During that time, I was reminded of this comforting Bible passage: “The steps of a [good and righteous] man are directed and established by the Lord, and He delights in his way [and blesses his path]” (Psalms 37:23, Amplified Bible). God, divine Love, wants only success and joy for His children, since He created us to glorify Him. Because we are God’s spiritual creation, made in His image and likeness, our main purpose for being is to express the fullness, richness, love, and goodness of God. So we really all have full-time employment each and every day, which is to express more of these qualities in a way that shows others how God loves all.

The passage from Psalms also reminded me that God doesn’t leave us alone to figure out how to fulfill our purpose. Because He created us as the expression of His entireness, God has qualified us with the capacity to glorify Him fully, whether at a job, in school, or by helping others in some way. I’ve found that understanding our relation to God and striving to express Him in all we do breaks limitations to health, employment, supply, peace, and joy.

Christ Jesus’ life and work was the consummate example of this. The Christ, the nature and essence of God he expressed, enabled him to glorify God in everything he did, including healing the sick, raising the dead, preaching the gospel, and feeding crowds of people. He said, “Let your light so shine before men, that they may see your good works, and glorify your Father which is in heaven” (Matthew 5:16).

I also appreciated something Mary Baker Eddy, the discoverer of Christian Science and founder of this newspaper, writes in her book “Miscellaneous Writings 1883-1896”: “God is responsible for the mission of those whom He has anointed. Those who know no will but His take His hand, and from the night He leads to light” (p. 347).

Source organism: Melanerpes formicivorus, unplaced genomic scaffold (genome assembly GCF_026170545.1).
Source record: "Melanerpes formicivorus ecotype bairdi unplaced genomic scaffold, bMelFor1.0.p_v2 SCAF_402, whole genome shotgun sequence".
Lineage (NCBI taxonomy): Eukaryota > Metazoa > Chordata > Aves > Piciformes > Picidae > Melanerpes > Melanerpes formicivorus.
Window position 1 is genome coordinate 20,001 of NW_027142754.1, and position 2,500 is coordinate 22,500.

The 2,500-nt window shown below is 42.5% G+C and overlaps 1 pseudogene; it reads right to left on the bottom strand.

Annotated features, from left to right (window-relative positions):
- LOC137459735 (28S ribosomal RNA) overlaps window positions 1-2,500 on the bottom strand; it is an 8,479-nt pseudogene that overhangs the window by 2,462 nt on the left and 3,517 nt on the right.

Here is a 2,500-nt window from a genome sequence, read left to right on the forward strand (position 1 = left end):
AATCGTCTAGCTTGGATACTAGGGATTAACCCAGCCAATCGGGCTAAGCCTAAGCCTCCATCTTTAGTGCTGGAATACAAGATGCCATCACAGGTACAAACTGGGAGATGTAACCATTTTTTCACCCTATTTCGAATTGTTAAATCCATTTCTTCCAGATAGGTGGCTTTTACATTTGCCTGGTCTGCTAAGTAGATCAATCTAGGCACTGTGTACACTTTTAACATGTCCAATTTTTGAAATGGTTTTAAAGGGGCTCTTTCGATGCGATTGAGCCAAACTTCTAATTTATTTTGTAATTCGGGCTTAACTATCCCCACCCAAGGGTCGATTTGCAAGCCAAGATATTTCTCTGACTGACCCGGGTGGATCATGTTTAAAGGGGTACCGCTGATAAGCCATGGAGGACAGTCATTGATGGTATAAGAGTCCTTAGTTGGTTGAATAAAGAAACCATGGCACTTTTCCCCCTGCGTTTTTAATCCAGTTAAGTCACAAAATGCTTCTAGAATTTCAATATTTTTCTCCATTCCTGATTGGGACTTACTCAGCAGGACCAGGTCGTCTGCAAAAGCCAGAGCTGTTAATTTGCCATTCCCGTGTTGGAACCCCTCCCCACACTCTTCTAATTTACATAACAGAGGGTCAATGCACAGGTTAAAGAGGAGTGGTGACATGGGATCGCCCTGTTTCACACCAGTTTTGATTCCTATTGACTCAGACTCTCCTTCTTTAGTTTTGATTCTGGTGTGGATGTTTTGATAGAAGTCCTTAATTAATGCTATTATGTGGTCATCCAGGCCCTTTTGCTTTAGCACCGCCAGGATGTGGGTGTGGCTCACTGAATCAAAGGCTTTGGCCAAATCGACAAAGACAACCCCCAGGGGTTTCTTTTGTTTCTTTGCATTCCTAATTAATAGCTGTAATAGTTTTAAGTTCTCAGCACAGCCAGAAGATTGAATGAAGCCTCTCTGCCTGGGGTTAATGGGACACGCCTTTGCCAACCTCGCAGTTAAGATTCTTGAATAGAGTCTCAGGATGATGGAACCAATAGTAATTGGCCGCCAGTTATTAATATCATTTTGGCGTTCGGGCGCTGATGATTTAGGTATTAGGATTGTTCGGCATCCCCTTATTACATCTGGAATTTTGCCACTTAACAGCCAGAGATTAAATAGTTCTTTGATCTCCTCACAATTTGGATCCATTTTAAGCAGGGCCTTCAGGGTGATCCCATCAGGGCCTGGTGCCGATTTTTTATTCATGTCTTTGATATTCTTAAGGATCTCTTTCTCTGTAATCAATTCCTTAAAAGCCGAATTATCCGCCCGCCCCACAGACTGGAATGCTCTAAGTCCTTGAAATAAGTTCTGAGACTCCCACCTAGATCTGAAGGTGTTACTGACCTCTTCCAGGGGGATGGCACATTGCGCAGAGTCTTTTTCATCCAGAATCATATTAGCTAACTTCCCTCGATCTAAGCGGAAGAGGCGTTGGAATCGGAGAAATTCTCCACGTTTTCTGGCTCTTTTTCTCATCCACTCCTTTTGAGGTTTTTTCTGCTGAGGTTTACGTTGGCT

This reaffirmed my trust in God’s care for me. As His beloved children, we are all His “anointed.” I realized that glorifying God isn’t only my true purpose, but everyone’s. This helped me overcome an unhelpful sense of comparison and competition.

As I considered these ideas, the focus of my job search shifted to how I could best glorify God. I made a list of all the spiritual qualities inherent in me as God’s child – for instance, intelligence, discernment, love, joy, graciousness, poise, creativity, and wisdom. More than just being a rote exercise, this brought me a totally different perspective of myself and others, which in turn helped me feel more valued and valuable.

With this fresh inspiration I was able to create a professional yet nontraditional résumé that for the first time accurately represented not just my work experience, but me. These ideas also helped inspire me through the hard work and patience required for that particular job search, which was ultimately successful. Above all, I have remained free from that crippling sense of insecurity as I have gone through other changes in position and career.

Everyone is divinely qualified to glorify God, in unique ways. And each of us can affirm and appreciate this for ourselves and others, whatever our path may be.



A celebratory splash

Bobby Yip/Reuters
Participants celebrate after winning a race to commemorate the Dragon Boat Festival (Tung Ng) June 18 in Hong Kong's Tolo Harbour. The holiday falls on the fifth day of the fifth month in the lunar calendar. More than 4,500 athletes from around the world competed this year.
( The illustrations in today's Monitor Daily are by Jacob Turcotte and Karen Norris. )

In Our Next Issue

( June 19th, 2018 )

Thanks for joining us today. Please come back tomorrow when staff writer Ryan Lenora Brown looks at perhaps the most powerful weapon against Boko Haram terrorists in Nigeria: educating girls. And for a bonus read, check out Linda Feldmann’s look at how “citizen diplomats” are helping US-Russian relations.

Monitor Daily Podcast

June 18, 2018